[1] In this article I will use the Norse spelling of personal names except when quoting from an annal or other source when I will use the spellings given there.

[2] He was only called ‘the Boneless’ in much later Icelandic Sagas. In this article I will generally refer to him as Ívarr I.

[3]  See Downham, Viking Kings for the full story of this dynasty..

[4]  See Downham, The Historical Importance of Viking-Age Waterford.

[5] In Norse names such as Rögnvaldr the final r is dropped in cases other than the nominative, hence the genitive Rögnvald’s.

[6] The Battle of Corbridge. I assume with most modern historians that there was only one battle which took place in 918.

[7] Vogel, Die Normannen, p. 384.

[8] Wainwright, Scandinavian England, p. 226

[9] Forester, The Chronicle of Florence of Worcester, p. 90. John gives the date as 915 but all the other evidence points to 914.

[10] Thorpe, Anglo-Saxon Chronicle (ASC),  ‘In this year there came a great naval force over hither from the south, from the Lidwiccas.’

[11] The Welsh, as opposed to the British of Cornwall.

[12] Probably a British bishop of Llandaff called Cyfeiliog.

[13] Archenfield, historically a British area centred on the River Wye, now mostly in Herefordshire.

[14] Here Haorld is wrongly spelt Hroald. The Norse name was probably Haraldr

[15] In Somerset.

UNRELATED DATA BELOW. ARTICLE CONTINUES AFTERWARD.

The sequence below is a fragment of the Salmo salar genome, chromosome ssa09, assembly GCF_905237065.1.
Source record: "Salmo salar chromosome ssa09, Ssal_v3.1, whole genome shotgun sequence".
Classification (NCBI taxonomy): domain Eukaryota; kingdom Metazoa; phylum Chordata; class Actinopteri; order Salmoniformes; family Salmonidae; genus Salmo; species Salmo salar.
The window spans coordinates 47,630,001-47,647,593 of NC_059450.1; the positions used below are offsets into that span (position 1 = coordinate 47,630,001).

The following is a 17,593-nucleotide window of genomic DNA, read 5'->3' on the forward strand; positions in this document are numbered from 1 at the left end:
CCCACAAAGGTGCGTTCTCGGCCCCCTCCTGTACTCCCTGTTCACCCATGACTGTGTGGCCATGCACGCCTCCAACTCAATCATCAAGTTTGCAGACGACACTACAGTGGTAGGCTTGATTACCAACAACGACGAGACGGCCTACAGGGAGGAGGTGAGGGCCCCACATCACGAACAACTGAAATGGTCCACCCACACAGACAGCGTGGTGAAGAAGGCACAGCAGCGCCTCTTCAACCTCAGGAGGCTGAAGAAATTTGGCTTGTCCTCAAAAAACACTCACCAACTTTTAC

[16] The island of Flat Holm in the Bristol Channel.

[17] Dyfed in South Wales.

[18] The ‘A’ text of the Anglo-Saxon Chronicle gives a date of 918 which is clearly wrong. The other texts give dates of 914 or 915.

[19] The son of Alfred the Great.

[20] De La Borderie, Histoire de Bretagne p. 349

[21] Ibid. p. 349

[22] Merlet, Chronique de Nantes, p. 80 : ‘Postea vero ordinates est Adalardus, cujus temporibus coepit ebullire rables Normannourum’.

[23] ‘Eodem anno destr(uctu est) monasterium sci (winga) loci a Normannis.’ Referenced in Vogel, Die Normannen.

[24] Iarnkné probably means ‘Iron-Knee’ in Norse.

[25] For example Joan Radnor, Fragmentary Annals.

[26] See Lewis, The first Scandinavian settlers of England – the Frisian Connection

[27] Downham, Viking Kings, p 31. Sigfrøðr was a son of Ívarr I.

[28] The Chronicum Scotorum gives his name as Iercne and the year as 852. The Annals of Ulster call him Eircne and give the date as 851. See Hennessy, Chronicum Scotorum; Mac Airt, Annals of Ulster.

[29] Mac Airt and Mac Niocaill, Annals of Ulster, s.a. 914.

[30] Mac Airt and Mac Niocaill, Annals of Ulster, s.a. 902

[31] Mac Airt and Mac Niocaill, Annals of Ulster, s.a. 914.